If You Live in Michigan, You Now Have the Right To Work!

right to work

Yesterday, Michigan became a Right to Work state! What does that mean? Does it mean folks in Michigan who have been unemployed for the past year will suddenly be offered a living-wage job because of their state-given right to work?  Does it mean that undocumented immigrants will finally legally be able to work for better wages and support their families, regardless of immigration status?  Does it mean that employment discrimination is finally over in Michigan, and the 23 other “Right to Work” states?!

Well, according to Obama, “Right to Work actually means the right to work for less money.”

Oh.

Right to Work is born out of the Taft-Hartley Act which makes it illegal for unions to participate in union security agreements.  These agreements are how unions and employers negotiate on union membership for employees — they regulate how unions encourage workers to join.  The act, implemented state by state, prohibits “closed shop” (all employees must be a member of a union) or “agency shop” (all employees must pay union fees whether or not they choose to participate in the union).  According to the Taft-Hartley Act, workplaces must be “open shop”  in which employees can choose whether or not to pay dues, participate in the union, and cannot be fired for it either way.

While this might seems like a fair law at first glance, the reality of how it plays out is not so equitable.  This law encourages  “free riders,” the term for people benefiting from collective bargaining but without paying their dues. It also weakens the overall collective bargaining power of unions which could have negative consequences for workers at all ranges of the pay scale.  According to Michigan Senator Carl Levin, the new bill hurts Michigan families:

“For millions of Michigan workers, this is no ordinary debate. It’s an assault on their right to have their elected bargaining agent negotiate their pay, benefits and working conditions, and to have all who benefit from such negotiations share in some way in the cost of obtaining them.”

The really shocking piece of the passage of this bill is how quickly it went through.  Governor Snyder and other republicans announced their intentions to turn Michigan into a “Right to Work” state last Thursday.  According to an article in the Huffington Post,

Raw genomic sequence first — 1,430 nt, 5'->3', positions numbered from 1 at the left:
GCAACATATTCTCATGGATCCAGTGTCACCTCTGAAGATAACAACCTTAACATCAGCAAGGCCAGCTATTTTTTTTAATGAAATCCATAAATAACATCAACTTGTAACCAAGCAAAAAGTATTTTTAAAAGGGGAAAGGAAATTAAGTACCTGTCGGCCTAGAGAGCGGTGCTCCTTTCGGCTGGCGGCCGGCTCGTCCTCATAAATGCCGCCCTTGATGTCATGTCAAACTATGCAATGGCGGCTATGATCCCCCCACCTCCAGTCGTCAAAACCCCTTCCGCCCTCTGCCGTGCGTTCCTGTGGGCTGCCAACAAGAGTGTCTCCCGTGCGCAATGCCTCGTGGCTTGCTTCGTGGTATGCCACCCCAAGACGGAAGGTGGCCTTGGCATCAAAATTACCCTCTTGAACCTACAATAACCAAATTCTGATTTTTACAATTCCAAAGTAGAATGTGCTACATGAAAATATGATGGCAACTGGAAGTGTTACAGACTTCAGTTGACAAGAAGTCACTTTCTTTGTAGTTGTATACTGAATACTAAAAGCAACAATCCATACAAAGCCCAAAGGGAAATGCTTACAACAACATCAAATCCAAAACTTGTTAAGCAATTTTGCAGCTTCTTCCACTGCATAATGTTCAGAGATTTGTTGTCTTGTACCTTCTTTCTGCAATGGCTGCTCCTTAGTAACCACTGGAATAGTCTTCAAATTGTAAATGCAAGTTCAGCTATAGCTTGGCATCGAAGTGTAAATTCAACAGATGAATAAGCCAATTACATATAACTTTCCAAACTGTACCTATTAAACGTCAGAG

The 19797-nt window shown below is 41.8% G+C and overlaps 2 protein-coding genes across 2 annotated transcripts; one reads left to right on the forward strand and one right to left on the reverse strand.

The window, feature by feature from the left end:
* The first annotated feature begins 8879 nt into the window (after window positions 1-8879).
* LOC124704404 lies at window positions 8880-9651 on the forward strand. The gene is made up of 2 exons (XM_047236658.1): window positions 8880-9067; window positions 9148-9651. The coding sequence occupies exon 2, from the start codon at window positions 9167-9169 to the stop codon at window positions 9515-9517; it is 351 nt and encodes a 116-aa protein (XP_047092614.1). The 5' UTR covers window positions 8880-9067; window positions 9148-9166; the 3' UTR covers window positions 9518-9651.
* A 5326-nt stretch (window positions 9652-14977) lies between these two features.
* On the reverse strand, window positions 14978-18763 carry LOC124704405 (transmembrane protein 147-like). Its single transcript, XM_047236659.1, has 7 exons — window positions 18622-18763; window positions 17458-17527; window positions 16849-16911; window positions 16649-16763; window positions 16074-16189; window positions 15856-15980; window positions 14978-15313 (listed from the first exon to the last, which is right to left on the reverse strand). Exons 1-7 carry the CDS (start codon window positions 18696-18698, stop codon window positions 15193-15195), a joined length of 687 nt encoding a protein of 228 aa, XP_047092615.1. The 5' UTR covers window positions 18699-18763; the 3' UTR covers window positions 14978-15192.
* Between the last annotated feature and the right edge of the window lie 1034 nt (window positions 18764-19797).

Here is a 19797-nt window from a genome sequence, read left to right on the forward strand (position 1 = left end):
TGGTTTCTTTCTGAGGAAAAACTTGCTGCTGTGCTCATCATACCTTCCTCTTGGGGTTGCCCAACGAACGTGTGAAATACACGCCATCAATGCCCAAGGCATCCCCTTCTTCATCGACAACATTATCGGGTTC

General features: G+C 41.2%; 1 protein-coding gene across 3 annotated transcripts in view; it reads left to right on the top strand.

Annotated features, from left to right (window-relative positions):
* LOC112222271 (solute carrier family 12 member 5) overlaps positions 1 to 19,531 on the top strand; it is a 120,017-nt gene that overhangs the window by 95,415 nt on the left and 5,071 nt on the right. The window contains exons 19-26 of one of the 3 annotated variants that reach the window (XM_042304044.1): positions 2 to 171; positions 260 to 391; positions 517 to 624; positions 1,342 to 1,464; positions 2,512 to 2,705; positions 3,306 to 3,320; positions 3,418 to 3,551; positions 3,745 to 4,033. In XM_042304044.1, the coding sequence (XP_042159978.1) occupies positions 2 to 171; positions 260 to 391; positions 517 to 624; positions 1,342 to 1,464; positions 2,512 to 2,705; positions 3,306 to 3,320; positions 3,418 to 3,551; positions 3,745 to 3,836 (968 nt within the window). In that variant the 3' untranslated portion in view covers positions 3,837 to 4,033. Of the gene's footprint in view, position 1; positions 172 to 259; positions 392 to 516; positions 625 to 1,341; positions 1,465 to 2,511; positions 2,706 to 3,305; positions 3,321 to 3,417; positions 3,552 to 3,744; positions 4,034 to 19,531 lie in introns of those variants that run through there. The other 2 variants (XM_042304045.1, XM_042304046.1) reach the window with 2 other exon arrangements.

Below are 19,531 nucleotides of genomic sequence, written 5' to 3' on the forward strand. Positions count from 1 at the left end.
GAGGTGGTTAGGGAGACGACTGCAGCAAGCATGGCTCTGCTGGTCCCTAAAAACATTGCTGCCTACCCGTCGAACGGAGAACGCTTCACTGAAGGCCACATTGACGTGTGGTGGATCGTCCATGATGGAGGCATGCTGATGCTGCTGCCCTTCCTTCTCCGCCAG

“Within hours, the bills were hurriedly pushed through the Senate as powerless Democrats objected. After a legally required five-day waiting period, the House approved final passage. The governor said he saw no reason not to sign the bills immediately, especially with demonstrators still hoping to dissuade him.”

As a result of this hurried legislative process, there wasn’t an opportunity for a surge of organized opposition, like there was in Wisconsin or Indiana. Within a week, all was said and done. Unless the bill is successfully shot down in courts, it will come into effect in April.

There is an enormous difference between labor practices in  Right to Work states (there are currently 23) and  labor practices in states with stronger collective bargaining power.  Right to Work states have significantly lower wages, worse work-place conditions, and overall less workers’ rights on the job.  Here is a graphic that illustrates these facts (thank you Wikipedia and the Bureau of Labor Statistics):

Occupation

Median wages in Right-to-work states

Median wages in Collective-bargaining states

Difference*

All occupations $15.31/hour $16.89/hour -$1.58/hour (-9.4%)
Middle school teacher $49,306/year $55,863/year -$6557/year (-11.7%)
Computer support specialist $46,306/year $50,641/year -$4335/year (-8.6%)

What does all this mean for us as New Yorkers?  While it seems like something so conservative couldn’t happen here, Michigan has historically been one of the labor strongholds, and it seems like Right to Work could hit anywhere next!  We need to continue fighting for better policy around sick leave, the passage of the living wage bill, to increase minimum wage (especially for fast food workers), support the Domestic Workers Bill of Rights, continue to organize our casinos and hotels, work for comprehensive immigration reform, and continue fighting for better labor standards everywhere!  It’s the only way.

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